Apple vs. Google: It’s Market-Share Warfare, and Cheaper May Be Better

According to a note released on Monday by Charlie Wolf of Needham & Co., Google’s (NASDAQ:GOOG) Android OS controlled 72.4 percent of the mobile platform market in the third quarter. This compares to 13.9 percent controlled by Apple’s (NASDAQ:AAPL) iOS, a drop from 18.8 percent in the second quarter.

This reading obviously does not take into account the iPhone 5, which was released at the end of the quarter, but the difference in market share between the two leading mobile OS providers has been touted as one of the best barometers for success. And, on that front, Android usually comes out on top (although the revenue game is a totally different story).

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Heading through this holiday season, as consumers tighten their belts and seek discounts where they can, a large part of Android’s success may not come from the relative quality of its platform, but simply from the pricing.

Is It a Winner-Take-All Market?

Data from comScore reports different claims to market share, but the same general idea. For the three-month period ended in September, Google claimed 52.5 percent of the U.S. smartphone subscribers, and Apple claimed 34.3 percent. Google’s share grew 0.9 percent from the previous period, while Apple’s grew 1.9 percent. Research in Motion’s (NASDAQ:RIMM) share dropped 2.3 percentage points to 8.4 percent, while Microsoft (NASDAQ:MSFT) commanded fourth place with a 3.6 percent share.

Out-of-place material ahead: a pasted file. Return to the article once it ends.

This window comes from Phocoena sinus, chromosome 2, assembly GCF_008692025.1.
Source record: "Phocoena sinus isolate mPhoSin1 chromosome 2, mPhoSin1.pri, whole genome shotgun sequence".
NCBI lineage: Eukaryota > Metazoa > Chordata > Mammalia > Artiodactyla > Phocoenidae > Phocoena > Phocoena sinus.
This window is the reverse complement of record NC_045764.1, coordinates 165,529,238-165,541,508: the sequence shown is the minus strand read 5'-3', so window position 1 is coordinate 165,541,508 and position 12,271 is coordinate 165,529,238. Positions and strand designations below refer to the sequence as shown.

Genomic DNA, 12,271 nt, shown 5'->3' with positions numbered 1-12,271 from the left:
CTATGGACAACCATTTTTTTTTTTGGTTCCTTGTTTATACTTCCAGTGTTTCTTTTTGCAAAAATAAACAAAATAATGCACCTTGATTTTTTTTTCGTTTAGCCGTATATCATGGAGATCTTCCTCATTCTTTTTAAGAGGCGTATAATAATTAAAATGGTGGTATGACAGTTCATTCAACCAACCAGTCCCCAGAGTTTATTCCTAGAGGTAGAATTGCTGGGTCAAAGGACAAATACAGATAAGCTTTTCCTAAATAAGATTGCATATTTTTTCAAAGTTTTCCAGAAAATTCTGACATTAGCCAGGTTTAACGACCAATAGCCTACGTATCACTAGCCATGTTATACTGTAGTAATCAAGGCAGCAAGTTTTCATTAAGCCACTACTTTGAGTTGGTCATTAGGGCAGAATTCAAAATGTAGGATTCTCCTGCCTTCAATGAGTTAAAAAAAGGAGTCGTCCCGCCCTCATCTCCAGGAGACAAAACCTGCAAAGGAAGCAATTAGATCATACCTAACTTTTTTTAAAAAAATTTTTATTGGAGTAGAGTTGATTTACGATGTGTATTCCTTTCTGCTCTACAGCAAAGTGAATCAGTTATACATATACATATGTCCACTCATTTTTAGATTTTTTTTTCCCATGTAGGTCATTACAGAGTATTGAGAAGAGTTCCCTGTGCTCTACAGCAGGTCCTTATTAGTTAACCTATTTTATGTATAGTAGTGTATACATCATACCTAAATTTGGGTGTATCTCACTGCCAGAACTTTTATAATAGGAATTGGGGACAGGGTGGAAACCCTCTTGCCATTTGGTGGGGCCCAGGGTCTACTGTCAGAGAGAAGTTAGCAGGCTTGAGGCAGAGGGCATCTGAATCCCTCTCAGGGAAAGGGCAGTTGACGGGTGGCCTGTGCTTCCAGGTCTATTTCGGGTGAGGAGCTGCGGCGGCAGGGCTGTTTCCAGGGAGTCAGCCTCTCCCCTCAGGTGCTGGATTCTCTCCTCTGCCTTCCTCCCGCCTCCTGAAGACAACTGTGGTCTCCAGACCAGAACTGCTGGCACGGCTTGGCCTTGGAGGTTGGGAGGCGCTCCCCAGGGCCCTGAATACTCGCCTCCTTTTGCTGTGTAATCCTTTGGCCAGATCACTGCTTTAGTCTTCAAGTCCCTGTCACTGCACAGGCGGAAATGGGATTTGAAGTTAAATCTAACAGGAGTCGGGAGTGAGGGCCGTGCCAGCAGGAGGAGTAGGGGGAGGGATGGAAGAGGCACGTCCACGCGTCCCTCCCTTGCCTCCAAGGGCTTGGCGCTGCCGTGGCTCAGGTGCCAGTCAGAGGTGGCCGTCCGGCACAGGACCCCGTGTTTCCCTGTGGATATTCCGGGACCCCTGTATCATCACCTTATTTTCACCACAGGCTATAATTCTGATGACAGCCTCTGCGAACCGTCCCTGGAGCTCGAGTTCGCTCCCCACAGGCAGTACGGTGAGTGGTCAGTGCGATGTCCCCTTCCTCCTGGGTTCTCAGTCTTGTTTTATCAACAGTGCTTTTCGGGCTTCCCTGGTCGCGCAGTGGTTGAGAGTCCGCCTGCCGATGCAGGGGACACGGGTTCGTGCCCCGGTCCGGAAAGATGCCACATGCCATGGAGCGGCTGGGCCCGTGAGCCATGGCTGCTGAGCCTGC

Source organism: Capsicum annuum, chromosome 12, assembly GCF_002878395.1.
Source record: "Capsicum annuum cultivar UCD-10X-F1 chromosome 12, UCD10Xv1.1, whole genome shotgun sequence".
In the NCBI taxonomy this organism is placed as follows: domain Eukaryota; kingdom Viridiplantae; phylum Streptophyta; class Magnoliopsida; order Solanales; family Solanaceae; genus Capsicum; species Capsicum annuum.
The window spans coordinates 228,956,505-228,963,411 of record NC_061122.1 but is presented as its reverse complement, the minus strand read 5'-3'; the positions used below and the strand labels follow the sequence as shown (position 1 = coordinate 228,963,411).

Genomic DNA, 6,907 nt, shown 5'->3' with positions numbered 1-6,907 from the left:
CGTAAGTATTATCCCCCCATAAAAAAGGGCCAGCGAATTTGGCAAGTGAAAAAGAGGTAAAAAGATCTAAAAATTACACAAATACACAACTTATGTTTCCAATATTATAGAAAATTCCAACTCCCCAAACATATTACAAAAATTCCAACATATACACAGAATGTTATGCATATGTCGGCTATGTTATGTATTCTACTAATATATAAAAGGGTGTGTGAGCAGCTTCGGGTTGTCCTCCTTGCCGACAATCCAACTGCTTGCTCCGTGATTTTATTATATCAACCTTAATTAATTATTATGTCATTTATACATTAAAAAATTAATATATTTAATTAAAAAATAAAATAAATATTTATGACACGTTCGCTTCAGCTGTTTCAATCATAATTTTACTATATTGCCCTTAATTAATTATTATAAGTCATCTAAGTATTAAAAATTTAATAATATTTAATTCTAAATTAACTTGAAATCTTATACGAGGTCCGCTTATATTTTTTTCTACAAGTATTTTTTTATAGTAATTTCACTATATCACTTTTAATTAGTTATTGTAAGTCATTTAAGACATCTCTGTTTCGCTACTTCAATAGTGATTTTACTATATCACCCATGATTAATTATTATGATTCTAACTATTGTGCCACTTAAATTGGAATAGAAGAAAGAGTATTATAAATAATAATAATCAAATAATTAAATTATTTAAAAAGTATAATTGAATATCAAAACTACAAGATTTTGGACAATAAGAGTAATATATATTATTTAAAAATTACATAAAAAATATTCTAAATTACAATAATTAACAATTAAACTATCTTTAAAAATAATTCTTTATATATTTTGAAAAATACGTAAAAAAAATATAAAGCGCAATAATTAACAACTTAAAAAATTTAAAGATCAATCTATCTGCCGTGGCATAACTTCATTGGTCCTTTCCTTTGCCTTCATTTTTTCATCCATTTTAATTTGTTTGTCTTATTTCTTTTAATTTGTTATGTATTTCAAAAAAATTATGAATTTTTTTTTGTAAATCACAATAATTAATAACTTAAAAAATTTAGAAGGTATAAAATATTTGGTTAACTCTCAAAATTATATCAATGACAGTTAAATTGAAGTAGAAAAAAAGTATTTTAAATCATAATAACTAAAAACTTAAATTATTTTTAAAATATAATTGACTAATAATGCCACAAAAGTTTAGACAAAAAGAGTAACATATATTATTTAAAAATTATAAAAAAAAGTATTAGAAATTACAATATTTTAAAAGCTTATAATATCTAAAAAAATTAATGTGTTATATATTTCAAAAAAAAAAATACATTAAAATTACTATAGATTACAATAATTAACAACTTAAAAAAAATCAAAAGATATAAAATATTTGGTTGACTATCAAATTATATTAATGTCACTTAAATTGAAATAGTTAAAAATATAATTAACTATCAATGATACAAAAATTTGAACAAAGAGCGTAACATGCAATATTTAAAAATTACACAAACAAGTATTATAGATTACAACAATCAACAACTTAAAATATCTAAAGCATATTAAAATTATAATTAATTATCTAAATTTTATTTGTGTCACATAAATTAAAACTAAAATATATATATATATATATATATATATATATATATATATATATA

A winner-take-all market, in which one platform becomes the hands-down dominant player like Windows once was for PCs, seems unlikely for mobile OS. The trends suggest that Apple and Google will continue to duke it out for the foreseeable future, and RIM and Microsoft will pick up whatever users fall out of the ring.

But Apple’s spot as a second-place platform contender but a first-place tech company has some analysts expecting it to take more aggressive steps to enter a lower-priced market. Gene Munster at Piper Jaffray reportedly believes that it is just a matter of time before an “iPhone for the masses” hits the market…

Total smartphone users are growing much faster than Apple’s sales rate — 45 percent year over year for the market in the third quarter, compared to 23 percent year over year for Apple.

If Apple wants to close the gap between its sales and the rapidly expanding smartphone market, which is expected to grow tremendously in emerging economies in the coming years, it will have to develop a low-cost iPhone.

Assisting the argument are reports that where Apple is seeing the most growth is in sales of its newest models. That is, it’s growing faster into the premium market, and fewer people are adopting the older models, which could otherwise be substitutes for a new but low-price model. (There’s something unattractive about buying an old smartphone.)

The report from Morgan Stanley and AlphaWise found that the number of people who intended to buy an older-generation iPhone dropped by 4 percentage points between December 2011 and December 2012, while the number of people who intended to buy the newest model increased 4 percentage points.

This is not to say that, by any means, Apple’s position in the market is substantially threatened if it does not offer a low-cost alternative. The iPhone’s recent successful launch in China provides good evidence that the brand will be received well by the growing middle class that emerges with developing economies. But there is some truth to the argument that the overall smartphone market is growing faster than Apple’s sales, and if it wants to close the gap, a cheaper model could go a long way.

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